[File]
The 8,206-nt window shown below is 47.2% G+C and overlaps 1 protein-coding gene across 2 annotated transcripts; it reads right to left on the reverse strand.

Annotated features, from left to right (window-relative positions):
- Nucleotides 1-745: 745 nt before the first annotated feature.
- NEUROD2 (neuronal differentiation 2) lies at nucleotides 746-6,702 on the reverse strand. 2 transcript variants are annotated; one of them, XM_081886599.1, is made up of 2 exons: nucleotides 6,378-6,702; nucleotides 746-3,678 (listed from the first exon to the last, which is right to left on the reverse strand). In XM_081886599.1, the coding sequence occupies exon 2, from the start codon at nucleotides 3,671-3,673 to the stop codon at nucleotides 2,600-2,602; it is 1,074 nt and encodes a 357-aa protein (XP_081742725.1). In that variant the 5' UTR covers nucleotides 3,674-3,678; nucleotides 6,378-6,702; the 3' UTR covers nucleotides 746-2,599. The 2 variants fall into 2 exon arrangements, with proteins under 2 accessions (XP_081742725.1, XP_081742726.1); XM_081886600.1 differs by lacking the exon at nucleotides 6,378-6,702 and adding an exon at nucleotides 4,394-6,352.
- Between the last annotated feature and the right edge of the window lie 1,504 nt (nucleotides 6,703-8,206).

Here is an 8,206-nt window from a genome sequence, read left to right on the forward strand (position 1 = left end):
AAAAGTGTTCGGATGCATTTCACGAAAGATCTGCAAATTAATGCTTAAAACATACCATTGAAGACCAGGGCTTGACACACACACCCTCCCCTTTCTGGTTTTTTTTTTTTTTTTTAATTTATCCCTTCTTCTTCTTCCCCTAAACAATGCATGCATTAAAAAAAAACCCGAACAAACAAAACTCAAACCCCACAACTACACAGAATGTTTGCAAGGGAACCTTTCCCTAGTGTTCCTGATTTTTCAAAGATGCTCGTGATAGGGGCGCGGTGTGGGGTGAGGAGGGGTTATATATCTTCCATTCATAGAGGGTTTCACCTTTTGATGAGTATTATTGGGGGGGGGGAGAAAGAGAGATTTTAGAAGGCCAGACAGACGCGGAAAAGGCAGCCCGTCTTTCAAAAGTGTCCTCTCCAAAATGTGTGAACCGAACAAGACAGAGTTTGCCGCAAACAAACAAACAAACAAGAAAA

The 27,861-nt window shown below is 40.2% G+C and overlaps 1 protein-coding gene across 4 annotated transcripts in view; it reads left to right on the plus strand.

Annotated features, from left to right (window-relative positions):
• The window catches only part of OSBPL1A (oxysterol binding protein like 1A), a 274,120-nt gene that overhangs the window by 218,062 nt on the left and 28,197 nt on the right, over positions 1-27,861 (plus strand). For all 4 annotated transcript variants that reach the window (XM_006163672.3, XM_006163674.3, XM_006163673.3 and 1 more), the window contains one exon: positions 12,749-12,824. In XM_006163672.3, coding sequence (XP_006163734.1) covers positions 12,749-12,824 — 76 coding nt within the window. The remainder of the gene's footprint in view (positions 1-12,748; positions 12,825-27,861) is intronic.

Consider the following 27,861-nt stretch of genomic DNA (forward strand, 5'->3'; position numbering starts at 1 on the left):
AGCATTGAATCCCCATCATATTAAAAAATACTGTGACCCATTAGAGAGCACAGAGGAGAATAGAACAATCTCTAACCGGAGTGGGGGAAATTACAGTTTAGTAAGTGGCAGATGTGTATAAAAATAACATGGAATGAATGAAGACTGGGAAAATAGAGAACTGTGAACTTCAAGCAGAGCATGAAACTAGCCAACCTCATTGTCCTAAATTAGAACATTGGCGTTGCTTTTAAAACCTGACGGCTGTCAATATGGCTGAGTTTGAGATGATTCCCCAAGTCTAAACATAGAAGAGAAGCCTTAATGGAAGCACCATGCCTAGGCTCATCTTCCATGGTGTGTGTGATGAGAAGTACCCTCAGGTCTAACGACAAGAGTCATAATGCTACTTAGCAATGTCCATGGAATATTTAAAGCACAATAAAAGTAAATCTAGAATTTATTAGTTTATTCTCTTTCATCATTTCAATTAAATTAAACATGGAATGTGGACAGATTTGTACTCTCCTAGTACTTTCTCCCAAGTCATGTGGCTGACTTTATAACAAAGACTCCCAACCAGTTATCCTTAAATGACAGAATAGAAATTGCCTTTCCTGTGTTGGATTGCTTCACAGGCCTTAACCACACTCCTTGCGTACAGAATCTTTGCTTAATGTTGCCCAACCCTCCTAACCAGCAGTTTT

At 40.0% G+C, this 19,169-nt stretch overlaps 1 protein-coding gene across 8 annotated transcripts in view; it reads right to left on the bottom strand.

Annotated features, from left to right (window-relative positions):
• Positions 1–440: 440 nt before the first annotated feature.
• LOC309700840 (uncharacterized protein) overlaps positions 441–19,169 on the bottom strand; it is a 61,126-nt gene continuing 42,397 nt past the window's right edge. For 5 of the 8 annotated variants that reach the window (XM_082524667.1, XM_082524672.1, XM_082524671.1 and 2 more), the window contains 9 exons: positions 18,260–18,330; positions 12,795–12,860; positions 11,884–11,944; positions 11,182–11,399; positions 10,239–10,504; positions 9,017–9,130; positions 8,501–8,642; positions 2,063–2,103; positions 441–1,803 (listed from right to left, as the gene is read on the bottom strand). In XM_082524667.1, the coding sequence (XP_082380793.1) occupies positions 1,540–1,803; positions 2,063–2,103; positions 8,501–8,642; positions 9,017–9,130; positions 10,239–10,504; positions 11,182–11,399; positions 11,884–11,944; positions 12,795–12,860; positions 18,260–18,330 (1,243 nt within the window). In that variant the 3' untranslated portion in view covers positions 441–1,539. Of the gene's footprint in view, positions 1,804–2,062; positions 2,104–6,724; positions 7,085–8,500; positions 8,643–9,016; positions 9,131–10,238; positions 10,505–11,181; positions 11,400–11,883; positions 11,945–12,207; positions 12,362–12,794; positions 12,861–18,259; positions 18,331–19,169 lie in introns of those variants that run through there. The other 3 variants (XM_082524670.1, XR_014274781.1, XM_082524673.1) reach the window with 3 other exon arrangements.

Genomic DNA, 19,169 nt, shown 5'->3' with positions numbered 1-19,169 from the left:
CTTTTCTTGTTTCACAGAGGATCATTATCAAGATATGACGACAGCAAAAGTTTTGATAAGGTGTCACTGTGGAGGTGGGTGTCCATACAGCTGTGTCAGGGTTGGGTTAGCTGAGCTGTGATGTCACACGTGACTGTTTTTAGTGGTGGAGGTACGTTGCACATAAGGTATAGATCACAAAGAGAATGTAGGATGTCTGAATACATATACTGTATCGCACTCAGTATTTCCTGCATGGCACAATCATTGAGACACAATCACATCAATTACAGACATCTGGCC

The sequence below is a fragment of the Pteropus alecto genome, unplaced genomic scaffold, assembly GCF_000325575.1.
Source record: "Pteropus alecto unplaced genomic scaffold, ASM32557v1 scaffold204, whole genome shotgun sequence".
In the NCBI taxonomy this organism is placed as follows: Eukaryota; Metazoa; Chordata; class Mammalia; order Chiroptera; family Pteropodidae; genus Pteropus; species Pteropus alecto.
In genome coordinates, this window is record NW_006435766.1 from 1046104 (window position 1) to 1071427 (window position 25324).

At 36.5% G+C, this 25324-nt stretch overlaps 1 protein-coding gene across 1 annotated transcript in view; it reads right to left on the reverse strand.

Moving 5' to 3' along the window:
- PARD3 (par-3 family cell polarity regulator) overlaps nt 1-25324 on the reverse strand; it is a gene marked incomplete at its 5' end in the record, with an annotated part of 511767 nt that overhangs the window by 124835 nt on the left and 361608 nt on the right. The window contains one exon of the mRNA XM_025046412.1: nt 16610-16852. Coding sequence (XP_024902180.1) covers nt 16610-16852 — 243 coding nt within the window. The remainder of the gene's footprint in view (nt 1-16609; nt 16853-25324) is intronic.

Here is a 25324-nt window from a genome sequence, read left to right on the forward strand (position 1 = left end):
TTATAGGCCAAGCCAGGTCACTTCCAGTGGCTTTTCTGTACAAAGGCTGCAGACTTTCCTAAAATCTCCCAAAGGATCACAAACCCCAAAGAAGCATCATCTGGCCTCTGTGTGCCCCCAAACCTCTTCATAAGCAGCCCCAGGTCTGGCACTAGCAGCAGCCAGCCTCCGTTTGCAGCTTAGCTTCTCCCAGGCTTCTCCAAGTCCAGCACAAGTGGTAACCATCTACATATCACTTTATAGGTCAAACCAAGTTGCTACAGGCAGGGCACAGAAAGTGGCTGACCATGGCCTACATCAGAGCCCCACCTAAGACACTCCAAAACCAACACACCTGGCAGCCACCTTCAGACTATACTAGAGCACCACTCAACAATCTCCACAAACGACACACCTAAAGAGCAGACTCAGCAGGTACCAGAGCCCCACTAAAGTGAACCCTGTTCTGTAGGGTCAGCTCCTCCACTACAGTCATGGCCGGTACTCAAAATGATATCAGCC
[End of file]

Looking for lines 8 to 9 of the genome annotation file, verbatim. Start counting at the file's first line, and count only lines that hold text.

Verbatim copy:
The 27,861-nt window shown below is 40.2% G+C and overlaps 1 protein-coding gene across 4 annotated transcripts in view; it reads left to right on the plus strand.

Annotated features, from left to right (window-relative positions):